Air Head

  • 2016-03-21
  • The New Yorker

I fly an average of twice a month these days, usually for work, and although I spent much of my life afraid of airplanes, I now chase them with an addict’s need. If it has been a while since I have been aloft, I’m restless, peevish, mindless, tired—useless as a human being. The start of a flight heralds a game afoot. The rush is skittish and improbable. A freighted mass of metal rattling down the runway gains a sudden burst of speed and, in a small, miraculous gasp, loses its weight, rises, and soars, enacting careful turns and radio coördinations that accrue toward effortlessness. On the ground, on landing, it’s again a metal hulk; the metamorphosis reverses itself. A part of me is sure I’ll die at every takeoff, yet I need to feel that panic and lift or I’m hopeless. Flight is the best metaphor for writing that I know.

The sublimity of the act is heightened by the earthly mess around it. On arriving at the airport, you push your way through snarled security lines—the shoes, the belt, the laptop, the canopic bag of fluids—and purchase a day-old ciabatta sandwich. You sit and read, glancing at a suspended screen that seems to play only disaster news and weather reports from the Midwest. You hear your boarding announcement: more queues and lost elderly people with enormous bags. The airplane seems to hail from the same era as your old dishwasher, which conked out last year. The guy beside you has a wide stance and an overmedicated gaze that suggests he will drool during his sleep. It has been three hours since you left home, and you are still waiting.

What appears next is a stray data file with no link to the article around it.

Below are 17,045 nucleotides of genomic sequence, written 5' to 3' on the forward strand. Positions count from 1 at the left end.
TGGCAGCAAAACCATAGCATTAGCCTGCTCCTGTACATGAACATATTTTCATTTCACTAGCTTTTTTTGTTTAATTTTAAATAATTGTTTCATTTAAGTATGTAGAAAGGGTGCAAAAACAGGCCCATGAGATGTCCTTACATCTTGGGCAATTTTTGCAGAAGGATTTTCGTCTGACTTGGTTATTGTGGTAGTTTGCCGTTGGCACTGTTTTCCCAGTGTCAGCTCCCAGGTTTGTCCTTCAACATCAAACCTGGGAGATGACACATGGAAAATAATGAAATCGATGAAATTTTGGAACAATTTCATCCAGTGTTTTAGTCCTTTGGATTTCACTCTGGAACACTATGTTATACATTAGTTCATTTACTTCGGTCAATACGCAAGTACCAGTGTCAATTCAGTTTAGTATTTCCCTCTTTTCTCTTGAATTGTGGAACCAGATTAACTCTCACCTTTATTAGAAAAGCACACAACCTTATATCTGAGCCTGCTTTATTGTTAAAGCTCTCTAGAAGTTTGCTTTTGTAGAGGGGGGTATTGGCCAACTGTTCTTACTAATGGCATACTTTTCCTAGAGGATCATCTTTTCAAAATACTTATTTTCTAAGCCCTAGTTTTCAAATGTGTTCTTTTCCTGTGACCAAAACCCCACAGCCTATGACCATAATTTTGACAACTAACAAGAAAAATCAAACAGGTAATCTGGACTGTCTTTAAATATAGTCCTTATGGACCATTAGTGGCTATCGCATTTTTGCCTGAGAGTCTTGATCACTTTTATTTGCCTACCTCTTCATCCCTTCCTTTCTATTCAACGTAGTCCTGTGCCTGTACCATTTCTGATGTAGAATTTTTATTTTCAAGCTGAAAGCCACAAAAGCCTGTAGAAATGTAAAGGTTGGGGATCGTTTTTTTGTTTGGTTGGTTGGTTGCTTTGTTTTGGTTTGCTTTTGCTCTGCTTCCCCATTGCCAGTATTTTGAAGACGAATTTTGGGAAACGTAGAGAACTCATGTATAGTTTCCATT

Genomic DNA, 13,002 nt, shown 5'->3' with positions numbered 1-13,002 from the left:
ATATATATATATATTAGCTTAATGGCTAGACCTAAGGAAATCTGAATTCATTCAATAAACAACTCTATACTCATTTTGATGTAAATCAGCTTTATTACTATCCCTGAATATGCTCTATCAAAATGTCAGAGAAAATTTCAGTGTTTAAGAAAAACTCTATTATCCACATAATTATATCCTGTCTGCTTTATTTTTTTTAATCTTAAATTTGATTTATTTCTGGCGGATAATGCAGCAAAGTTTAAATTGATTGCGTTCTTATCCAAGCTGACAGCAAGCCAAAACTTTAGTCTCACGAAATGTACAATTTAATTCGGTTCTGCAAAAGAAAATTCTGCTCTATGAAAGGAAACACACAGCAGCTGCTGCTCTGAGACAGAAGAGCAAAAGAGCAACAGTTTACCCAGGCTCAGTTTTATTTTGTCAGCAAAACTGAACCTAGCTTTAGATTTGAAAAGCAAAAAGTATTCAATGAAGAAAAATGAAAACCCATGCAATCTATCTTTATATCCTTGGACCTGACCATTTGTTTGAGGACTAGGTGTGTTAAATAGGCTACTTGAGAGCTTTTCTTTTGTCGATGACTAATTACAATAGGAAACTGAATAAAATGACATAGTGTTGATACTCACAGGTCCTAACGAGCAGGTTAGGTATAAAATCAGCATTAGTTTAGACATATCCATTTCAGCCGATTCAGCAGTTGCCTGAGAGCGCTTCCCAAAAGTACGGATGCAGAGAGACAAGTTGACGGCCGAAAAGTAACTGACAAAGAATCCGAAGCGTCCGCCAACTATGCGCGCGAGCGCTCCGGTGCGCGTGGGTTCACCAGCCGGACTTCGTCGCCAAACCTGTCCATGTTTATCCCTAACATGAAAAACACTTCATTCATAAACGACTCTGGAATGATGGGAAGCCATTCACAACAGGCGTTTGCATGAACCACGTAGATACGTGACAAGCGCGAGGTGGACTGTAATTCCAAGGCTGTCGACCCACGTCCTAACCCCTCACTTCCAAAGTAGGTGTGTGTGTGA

Why do we board planes? Flying relies on an old, delay-mired technology, scarcely updated since the advent of the jumbo jet, and the sorts of people who can pay for tickets usually have better options for getting what they need. Once, if you had to make a presentation to your Tokyo office, you would fly there. These days, you can tap a few buttons on your phone or your computer and start beaming your PowerPoint deck onto a remote screen. If you’d like a bespoke lopapeysa, you don’t need to go to Iceland; you can order it online. The global promises of air travel—the wrinkles in time that allow the jet-setter to have breakfast in Boston and a lunch meeting in L.A., or to spend Friday seeing what’s new in Phnom Penh and still be at work on Monday—are today realized with much less trauma using screens. Sure, you still buy tickets back to Minnesota for your parents’ Christmas dinner, or to Tulum for a beach week. As a standard of global connection and fast access, though, air travel is now largely obsolete.